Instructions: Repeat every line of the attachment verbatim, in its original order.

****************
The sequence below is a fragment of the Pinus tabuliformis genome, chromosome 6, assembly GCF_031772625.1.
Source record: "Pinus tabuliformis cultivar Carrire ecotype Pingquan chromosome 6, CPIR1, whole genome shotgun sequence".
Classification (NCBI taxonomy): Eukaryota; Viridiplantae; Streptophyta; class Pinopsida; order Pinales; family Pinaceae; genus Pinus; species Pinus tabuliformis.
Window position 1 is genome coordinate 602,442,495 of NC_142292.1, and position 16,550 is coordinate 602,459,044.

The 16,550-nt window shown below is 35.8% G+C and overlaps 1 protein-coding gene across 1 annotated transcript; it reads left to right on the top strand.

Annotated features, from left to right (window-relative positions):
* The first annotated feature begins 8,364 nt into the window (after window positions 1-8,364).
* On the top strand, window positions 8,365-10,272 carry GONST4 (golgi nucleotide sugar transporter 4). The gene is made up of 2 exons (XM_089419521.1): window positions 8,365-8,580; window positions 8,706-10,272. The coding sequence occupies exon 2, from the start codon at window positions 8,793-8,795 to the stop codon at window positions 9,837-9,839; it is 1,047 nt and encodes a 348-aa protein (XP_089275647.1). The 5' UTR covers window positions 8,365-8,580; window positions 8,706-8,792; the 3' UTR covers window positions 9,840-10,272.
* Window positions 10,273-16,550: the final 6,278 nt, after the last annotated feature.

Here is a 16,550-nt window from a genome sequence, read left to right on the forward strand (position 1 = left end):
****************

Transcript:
The sequence below is a fragment of the Pinus tabuliformis genome, chromosome 6, assembly GCF_031772625.1.
Source record: "Pinus tabuliformis cultivar Carrire ecotype Pingquan chromosome 6, CPIR1, whole genome shotgun sequence".
Classification (NCBI taxonomy): Eukaryota; Viridiplantae; Streptophyta; class Pinopsida; order Pinales; family Pinaceae; genus Pinus; species Pinus tabuliformis.
Window position 1 is genome coordinate 602,442,495 of NC_142292.1, and position 16,550 is coordinate 602,459,044.

The 16,550-nt window shown below is 35.8% G+C and overlaps 1 protein-coding gene across 1 annotated transcript; it reads left to right on the top strand.

Annotated features, from left to right (window-relative positions):
* The first annotated feature begins 8,364 nt into the window (after window positions 1-8,364).
* On the top strand, window positions 8,365-10,272 carry GONST4 (golgi nucleotide sugar transporter 4). The gene is made up of 2 exons (XM_089419521.1): window positions 8,365-8,580; window positions 8,706-10,272. The coding sequence occupies exon 2, from the start codon at window positions 8,793-8,795 to the stop codon at window positions 9,837-9,839; it is 1,047 nt and encodes a 348-aa protein (XP_089275647.1). The 5' UTR covers window positions 8,365-8,580; window positions 8,706-8,792; the 3' UTR covers window positions 9,840-10,272.
* Window positions 10,273-16,550: the final 6,278 nt, after the last annotated feature.

Here is a 16,550-nt window from a genome sequence, read left to right on the forward strand (position 1 = left end):